Original Discussion Question: What is the difference between statistically significant evidence and clinically significant evidence? How would each of these findings be used to advance an evidenced-based practice project? Answer by another student: Statistical significance is the association or difference exists between the variables that weren’t caused solely by normal variation or chance. It is dependent on the study’s sample size; with “large sample sizes, even small treatment effects (which are clinically inconsequential) can appear statistically significant; therefore, the reader has to interpret carefully whether this “significance” is clinically meaningful”. Researchers use statistics to answer the questions of probability. This leads to the determination if a hypothesis will be accepted or rejected. Statistical significance “only addresses a hypothesis about whether or not differences exist, statistically, between groups” (Page, 2014). Clinically significant results are dependent on its implications on existing practice-treatment effect size being one of the most important factors that drives treatment decisions. Clinically significant should reflect the extent of changes, if the changes make a difference in patient lives, how long the effects last, acceptability by the consumer, cost effectiveness and the ease of implementation (Page, 2014).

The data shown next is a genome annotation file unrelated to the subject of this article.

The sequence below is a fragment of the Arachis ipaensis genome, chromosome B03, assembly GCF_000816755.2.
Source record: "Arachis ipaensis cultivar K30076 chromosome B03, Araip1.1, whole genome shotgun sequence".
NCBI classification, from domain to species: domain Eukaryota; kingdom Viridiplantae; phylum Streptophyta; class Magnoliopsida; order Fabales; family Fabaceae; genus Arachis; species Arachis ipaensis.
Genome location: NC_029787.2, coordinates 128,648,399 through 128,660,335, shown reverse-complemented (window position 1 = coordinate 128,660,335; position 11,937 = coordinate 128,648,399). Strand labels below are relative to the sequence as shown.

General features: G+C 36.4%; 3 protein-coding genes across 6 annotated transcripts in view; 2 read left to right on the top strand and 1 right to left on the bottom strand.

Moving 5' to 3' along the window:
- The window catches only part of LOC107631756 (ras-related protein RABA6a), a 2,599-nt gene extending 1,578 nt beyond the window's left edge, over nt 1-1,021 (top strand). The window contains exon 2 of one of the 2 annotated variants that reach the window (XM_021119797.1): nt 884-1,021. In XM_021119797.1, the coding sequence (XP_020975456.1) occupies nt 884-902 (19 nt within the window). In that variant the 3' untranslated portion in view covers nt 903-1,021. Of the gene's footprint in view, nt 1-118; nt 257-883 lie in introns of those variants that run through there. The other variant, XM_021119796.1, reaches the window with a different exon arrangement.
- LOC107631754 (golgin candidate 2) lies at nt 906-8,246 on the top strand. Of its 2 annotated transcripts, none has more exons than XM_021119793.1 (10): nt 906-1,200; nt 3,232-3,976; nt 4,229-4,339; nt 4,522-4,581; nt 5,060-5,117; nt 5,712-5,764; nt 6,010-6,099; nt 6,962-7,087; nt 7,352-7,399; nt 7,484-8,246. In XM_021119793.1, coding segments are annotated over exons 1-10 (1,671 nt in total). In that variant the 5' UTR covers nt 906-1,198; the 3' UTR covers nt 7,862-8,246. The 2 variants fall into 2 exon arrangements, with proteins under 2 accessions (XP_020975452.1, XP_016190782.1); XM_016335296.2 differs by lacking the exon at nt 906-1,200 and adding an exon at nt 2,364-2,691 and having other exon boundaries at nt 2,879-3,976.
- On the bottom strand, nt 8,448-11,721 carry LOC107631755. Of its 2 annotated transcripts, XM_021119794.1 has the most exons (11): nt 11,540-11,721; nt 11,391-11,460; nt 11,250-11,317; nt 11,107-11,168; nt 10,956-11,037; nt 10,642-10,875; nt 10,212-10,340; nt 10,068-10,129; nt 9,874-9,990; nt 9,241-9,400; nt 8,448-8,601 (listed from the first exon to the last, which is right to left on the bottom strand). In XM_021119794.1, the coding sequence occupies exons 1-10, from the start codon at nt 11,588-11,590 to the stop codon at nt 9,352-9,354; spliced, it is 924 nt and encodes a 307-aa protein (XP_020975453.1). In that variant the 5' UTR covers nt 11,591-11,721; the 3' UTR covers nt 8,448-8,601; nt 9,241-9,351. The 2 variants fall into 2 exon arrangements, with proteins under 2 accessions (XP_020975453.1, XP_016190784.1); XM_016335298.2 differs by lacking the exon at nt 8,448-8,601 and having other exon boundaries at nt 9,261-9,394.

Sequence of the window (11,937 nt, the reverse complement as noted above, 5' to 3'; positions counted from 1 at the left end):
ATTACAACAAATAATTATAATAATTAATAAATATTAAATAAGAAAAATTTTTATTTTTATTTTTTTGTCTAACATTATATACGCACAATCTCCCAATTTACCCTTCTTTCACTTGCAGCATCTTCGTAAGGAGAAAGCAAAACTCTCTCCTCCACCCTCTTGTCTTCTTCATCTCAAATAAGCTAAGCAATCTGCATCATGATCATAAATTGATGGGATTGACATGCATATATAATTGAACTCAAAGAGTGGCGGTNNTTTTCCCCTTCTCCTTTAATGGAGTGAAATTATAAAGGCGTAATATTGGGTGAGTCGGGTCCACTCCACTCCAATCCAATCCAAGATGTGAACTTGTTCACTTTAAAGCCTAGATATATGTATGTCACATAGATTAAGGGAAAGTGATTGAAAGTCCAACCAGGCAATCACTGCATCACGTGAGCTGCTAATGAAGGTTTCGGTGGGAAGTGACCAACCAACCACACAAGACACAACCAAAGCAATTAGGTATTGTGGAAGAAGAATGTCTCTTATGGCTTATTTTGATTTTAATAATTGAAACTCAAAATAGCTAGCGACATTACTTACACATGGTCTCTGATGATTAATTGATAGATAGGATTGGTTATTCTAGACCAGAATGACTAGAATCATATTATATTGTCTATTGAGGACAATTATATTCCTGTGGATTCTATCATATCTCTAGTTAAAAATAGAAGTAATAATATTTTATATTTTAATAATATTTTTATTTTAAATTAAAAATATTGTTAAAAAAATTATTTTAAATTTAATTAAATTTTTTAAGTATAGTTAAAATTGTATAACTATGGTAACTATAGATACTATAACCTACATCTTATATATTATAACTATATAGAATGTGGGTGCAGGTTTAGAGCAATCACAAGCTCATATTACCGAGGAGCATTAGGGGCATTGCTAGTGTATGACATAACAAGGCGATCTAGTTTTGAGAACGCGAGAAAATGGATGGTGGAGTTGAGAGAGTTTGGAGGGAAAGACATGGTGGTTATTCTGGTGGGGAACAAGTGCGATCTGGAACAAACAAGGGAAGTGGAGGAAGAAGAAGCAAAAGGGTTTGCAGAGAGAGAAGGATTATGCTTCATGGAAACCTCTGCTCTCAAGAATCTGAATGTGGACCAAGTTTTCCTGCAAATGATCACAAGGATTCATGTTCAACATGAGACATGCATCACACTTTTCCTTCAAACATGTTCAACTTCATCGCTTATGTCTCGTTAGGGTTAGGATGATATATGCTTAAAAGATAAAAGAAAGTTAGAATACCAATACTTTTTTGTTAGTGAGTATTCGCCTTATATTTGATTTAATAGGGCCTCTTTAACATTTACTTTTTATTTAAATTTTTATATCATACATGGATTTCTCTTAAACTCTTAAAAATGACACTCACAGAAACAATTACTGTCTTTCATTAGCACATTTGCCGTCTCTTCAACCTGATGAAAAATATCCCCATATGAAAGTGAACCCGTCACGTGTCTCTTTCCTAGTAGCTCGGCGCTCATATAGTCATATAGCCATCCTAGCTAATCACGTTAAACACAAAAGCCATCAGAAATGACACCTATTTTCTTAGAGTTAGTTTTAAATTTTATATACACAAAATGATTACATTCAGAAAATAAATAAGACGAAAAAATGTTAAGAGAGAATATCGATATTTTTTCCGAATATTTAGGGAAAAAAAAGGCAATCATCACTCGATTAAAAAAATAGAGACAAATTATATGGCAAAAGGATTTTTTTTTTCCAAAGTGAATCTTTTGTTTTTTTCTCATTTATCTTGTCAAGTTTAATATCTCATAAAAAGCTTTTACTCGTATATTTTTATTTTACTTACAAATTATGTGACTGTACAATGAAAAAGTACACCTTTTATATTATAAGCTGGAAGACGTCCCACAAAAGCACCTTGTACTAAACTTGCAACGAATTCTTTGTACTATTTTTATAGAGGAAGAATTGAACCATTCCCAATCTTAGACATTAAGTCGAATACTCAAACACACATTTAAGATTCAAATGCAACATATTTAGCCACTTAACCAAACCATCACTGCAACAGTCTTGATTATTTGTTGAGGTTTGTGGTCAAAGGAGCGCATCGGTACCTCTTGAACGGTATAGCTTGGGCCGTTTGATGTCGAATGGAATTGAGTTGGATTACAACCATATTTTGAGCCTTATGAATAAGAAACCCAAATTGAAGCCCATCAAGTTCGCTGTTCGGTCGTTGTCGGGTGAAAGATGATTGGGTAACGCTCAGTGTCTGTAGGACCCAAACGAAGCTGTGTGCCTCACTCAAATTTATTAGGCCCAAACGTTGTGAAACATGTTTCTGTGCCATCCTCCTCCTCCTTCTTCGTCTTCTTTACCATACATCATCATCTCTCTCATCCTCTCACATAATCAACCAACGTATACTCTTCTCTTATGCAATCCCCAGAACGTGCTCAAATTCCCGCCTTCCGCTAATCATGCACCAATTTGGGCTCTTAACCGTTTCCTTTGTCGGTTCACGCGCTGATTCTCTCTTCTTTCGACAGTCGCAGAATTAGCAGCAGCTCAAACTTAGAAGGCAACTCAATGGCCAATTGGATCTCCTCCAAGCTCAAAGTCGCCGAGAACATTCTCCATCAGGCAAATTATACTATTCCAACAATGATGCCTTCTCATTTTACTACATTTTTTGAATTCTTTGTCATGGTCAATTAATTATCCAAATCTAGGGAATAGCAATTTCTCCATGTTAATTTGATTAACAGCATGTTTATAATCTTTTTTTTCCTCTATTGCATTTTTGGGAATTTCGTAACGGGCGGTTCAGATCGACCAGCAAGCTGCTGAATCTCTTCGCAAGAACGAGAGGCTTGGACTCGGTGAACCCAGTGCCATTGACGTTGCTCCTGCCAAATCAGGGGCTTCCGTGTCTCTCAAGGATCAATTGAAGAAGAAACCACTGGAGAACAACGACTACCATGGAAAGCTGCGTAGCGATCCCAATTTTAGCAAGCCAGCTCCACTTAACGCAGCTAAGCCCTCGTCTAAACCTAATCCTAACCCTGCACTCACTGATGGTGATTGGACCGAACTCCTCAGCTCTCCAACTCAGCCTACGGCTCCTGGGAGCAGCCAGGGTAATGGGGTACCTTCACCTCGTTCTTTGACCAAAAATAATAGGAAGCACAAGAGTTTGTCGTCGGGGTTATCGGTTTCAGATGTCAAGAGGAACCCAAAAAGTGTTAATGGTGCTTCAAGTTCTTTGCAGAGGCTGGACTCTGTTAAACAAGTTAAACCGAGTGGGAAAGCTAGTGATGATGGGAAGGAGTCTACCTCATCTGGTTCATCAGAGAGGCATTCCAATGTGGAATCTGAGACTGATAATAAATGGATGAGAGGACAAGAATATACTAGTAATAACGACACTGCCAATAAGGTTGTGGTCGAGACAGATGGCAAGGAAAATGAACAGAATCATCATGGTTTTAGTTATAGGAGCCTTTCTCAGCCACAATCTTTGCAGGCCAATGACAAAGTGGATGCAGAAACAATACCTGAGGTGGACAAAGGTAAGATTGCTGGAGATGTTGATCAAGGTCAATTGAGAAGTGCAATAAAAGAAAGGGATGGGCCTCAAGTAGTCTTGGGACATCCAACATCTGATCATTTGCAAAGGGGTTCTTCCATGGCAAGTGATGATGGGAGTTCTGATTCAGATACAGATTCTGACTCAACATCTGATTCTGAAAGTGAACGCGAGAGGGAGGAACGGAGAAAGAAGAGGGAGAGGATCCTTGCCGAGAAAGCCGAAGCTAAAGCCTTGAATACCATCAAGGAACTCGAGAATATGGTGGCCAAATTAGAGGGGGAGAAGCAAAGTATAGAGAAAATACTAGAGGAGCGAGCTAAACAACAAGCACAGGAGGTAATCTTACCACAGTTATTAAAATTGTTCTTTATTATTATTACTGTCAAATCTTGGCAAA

WHAT IS THE DIFFERENCE BETWEEN STATISTICALLY SIGNIFICANT EVIDENCE AND CLINICALLY SIGNIFICANT EVIDENCE?

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